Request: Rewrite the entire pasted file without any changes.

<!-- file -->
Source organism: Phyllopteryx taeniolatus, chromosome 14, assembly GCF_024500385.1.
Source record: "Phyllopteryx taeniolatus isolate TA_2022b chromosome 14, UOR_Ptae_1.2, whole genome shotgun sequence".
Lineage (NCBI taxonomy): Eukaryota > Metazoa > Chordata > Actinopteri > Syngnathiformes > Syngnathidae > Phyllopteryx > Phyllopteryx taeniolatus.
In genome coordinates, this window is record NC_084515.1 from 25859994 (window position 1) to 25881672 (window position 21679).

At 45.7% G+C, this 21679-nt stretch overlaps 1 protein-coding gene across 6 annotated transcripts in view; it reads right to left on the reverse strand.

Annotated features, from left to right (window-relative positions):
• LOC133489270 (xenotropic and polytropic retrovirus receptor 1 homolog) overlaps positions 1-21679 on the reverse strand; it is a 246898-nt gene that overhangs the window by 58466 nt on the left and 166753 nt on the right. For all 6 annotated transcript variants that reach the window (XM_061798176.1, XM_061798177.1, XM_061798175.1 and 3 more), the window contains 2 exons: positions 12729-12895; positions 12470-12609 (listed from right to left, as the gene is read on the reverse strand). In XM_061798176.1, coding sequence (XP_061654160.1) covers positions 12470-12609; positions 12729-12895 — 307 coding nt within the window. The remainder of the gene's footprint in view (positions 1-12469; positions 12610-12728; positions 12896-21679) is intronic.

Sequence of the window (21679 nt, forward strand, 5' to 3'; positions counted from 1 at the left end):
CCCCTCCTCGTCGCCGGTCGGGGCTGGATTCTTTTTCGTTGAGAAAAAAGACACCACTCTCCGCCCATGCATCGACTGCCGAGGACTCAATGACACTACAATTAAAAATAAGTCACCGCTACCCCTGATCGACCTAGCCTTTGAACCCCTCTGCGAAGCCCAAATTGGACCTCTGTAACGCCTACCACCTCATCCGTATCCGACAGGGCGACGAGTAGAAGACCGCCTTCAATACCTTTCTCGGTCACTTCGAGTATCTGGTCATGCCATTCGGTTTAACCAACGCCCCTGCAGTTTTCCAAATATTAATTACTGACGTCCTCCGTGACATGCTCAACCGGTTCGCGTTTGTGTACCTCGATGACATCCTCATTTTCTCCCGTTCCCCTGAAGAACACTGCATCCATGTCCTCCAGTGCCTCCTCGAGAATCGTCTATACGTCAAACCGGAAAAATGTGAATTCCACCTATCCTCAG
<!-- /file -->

Source organism: Phyllopteryx taeniolatus, chromosome 14, assembly GCF_024500385.1.
Source record: "Phyllopteryx taeniolatus isolate TA_2022b chromosome 14, UOR_Ptae_1.2, whole genome shotgun sequence".
Lineage (NCBI taxonomy): Eukaryota > Metazoa > Chordata > Actinopteri > Syngnathiformes > Syngnathidae > Phyllopteryx > Phyllopteryx taeniolatus.
In genome coordinates, this window is record NC_084515.1 from 25859994 (window position 1) to 25881672 (window position 21679).

At 45.7% G+C, this 21679-nt stretch overlaps 1 protein-coding gene across 6 annotated transcripts in view; it reads right to left on the reverse strand.

Annotated features, from left to right (window-relative positions):
• LOC133489270 (xenotropic and polytropic retrovirus receptor 1 homolog) overlaps positions 1-21679 on the reverse strand; it is a 246898-nt gene that overhangs the window by 58466 nt on the left and 166753 nt on the right. For all 6 annotated transcript variants that reach the window (XM_061798176.1, XM_061798177.1, XM_061798175.1 and 3 more), the window contains 2 exons: positions 12729-12895; positions 12470-12609 (listed from right to left, as the gene is read on the reverse strand). In XM_061798176.1, coding sequence (XP_061654160.1) covers positions 12470-12609; positions 12729-12895 — 307 coding nt within the window. The remainder of the gene's footprint in view (positions 1-12469; positions 12610-12728; positions 12896-21679) is intronic.

Sequence of the window (21679 nt, forward strand, 5' to 3'; positions counted from 1 at the left end):
CCCCTCCTCGTCGCCGGTCGGGGCTGGATTCTTTTTCGTTGAGAAAAAAGACACCACTCTCCGCCCATGCATCGACTGCCGAGGACTCAATGACACTACAATTAAAAATAAGTCACCGCTACCCCTGATCGACCTAGCCTTTGAACCCCTCTGCGAAGCCCAAATTGGACCTCTGTAACGCCTACCACCTCATCCGTATCCGACAGGGCGACGAGTAGAAGACCGCCTTCAATACCTTTCTCGGTCACTTCGAGTATCTGGTCATGCCATTCGGTTTAACCAACGCCCCTGCAGTTTTCCAAATATTAATTACTGACGTCCTCCGTGACATGCTCAACCGGTTCGCGTTTGTGTACCTCGATGACATCCTCATTTTCTCCCGTTCCCCTGAAGAACACTGCATCCATGTCCTCCAGTGCCTCCTCGAGAATCGTCTATACGTCAAACCGGAAAAATGTGAATTCCACCTATCCTCAG